||A proper value is applicable, but not known
||asked but unknown
||Information was sought but not found (e.g., patient was asked but didn’t know)
||Information is not available at this time but it is expected that it will be available later
||This information has not been sought (e.g., patient was not asked)
||The specific quantity is not known, but is known to be non-zero and is not specified because it makes up the bulk of the material: ‘Add 10mg of ingredient X, 50mg of ingredient Y, and sufficient quantity of water to 100mL.’ The null flavor would be used to express the quantity of water
||The content is greater than zero, but too small to be quantified
||There is information on this item available but it has not been provided by the sender due to security, privacy or other reasons. There may be an alternate mechanism for gaining access to this information.
Warning: Using this null flavor does provide information that may be a breach of confidentiality, even though no detail data is provided. Its primary purpose is for those circumstances where it is necessary to inform the receiver that the information does exist without providing any detail
||No proper value is applicable in this context (e.g., last menstrual period for a male)
Null is not Null
There are a number of things to say about this table. The first and most important thing is that “nullFlavor” is not the same as “null”. A “null” pointer is a familiar concept to programmers: a pointer with a value of 0, that points to nothing. By definition, if a value is null, there is nothing else known about the object. This doesn’t apply to nullFlavor (you can tell by the definitions of the enumerations – particularly invalid, other, unencoded, and derived). In such cases, even if nullFlavor has a value, the other attributes of ANY and its descendents may have values (which also follows logically from how they are defined in UML). For example:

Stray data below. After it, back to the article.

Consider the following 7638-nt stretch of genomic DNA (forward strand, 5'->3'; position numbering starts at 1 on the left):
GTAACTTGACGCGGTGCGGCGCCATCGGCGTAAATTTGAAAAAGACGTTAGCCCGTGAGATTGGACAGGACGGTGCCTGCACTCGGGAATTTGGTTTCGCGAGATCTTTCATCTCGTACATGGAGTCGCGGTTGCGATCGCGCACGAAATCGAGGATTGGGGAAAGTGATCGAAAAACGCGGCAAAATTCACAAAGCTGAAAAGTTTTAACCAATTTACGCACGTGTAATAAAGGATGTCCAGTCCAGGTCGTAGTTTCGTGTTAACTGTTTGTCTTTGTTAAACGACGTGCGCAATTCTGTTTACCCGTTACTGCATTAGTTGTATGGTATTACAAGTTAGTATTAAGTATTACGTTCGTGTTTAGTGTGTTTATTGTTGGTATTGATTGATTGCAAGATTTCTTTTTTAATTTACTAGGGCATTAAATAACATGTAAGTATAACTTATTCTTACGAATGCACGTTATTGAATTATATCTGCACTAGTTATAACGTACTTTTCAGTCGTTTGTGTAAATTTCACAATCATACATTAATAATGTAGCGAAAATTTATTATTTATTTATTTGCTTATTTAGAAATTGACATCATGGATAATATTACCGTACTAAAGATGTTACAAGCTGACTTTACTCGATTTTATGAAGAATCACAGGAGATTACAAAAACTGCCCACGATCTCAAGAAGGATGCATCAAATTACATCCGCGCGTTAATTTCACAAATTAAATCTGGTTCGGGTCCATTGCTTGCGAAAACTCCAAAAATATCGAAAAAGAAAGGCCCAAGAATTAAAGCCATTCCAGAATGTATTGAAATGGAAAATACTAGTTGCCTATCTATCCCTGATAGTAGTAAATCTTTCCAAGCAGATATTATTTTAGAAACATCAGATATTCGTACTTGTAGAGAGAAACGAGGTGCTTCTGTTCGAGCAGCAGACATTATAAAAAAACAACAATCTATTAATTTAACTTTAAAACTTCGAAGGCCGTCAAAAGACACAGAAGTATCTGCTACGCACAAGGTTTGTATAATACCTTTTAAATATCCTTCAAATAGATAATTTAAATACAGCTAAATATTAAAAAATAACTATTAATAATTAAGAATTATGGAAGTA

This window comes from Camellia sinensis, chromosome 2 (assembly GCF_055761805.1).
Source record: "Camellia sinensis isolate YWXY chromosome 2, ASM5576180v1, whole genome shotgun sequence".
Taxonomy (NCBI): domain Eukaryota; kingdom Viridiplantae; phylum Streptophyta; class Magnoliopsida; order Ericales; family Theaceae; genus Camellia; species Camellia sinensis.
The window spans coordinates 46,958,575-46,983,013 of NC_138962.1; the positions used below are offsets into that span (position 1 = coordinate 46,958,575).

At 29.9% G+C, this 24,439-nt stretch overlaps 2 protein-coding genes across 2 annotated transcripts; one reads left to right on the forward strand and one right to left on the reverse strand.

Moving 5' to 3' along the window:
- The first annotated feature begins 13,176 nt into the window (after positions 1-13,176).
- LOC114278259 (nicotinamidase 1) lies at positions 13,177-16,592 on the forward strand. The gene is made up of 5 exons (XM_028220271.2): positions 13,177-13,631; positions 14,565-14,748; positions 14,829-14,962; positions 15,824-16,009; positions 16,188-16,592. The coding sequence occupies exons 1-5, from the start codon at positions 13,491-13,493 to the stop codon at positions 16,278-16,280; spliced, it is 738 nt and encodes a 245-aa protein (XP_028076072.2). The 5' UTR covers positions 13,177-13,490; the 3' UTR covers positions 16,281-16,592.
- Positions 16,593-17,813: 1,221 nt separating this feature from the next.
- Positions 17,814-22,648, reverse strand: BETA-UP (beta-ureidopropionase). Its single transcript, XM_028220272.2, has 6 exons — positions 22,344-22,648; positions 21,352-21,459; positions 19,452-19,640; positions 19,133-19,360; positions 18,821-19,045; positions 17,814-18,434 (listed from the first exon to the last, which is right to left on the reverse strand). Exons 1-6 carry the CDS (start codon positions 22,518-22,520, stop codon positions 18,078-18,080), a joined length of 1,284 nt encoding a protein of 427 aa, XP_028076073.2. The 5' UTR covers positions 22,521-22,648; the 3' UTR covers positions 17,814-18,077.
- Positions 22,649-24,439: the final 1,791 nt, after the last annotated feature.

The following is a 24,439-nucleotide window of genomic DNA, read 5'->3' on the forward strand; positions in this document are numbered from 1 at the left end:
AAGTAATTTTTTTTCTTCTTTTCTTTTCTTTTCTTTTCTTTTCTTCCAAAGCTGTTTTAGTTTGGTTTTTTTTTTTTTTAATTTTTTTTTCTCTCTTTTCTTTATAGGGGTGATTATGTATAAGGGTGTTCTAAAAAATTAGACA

<CD nullFlavor="OTH" codeSystem="SNOMED">
This is a coded value, with a nullFlavor, and also a codeSystem and an originalText. (In fact, the discussion of “OTH” in the CD section requires a codeSystem attribute to be present if the nullFlavor attribute has a value.)
So if nullFlavor is different to null, why give it such an appallingly confusing name? Well, though nullFlavor is not the same as “null”, the behavior of types with nullFlavors is very similar to null in SQL and OCL. In addition, the data types were defined by HL7, and in the HL7 context, there is string internal continuity between the concept of “null” in the ISO 21090 and earlier HL7 data type definitions. (And also because “ExceptionalValueStatusFlag” is a pig to say – and nullFlavor is a word that used a lot).
For instance, in SQL, given a table like this:
The SQL statement “Select count(*) from test where count != 0” will return a value of 1, and both the SQL statements “Select count(*) from test where count = null” and “Select count(*) from test where count != null” return 0. This is because null values are never equal in SQL. Like SQL null values, v3 data types that have a nullFlavor are never equal, even if all other attributes have the same value.
Note that in select situations, values that have a nullFlavor may be known to not equal; for instance, two values with nullFlavor PINF (positive infinity) and NINF (Negative Infinity) are clearly not equal, even if we cannot say that two values that both have nullFlavor PINF are equal. The very specific uses of infinity in healthcare data are discussed in chapter X.
In OCL, null values propagate through an expression. For instance, in the following expression: CD.displayName.language.equal(x), if CD is null, rather than causing a ‘Null Pointer Exception’ or similar, the null value propagates through the expression, and the result will be null, whatever the value of x is. The ISO 21090 data types are expected to work in a similar fashion. For instance, the following notional expression (in some OCL-like language): “CD.displayName.language.equal(x)”, where CD is null, should generate a null value rather than some “Null Pointer Exception” or equivalent.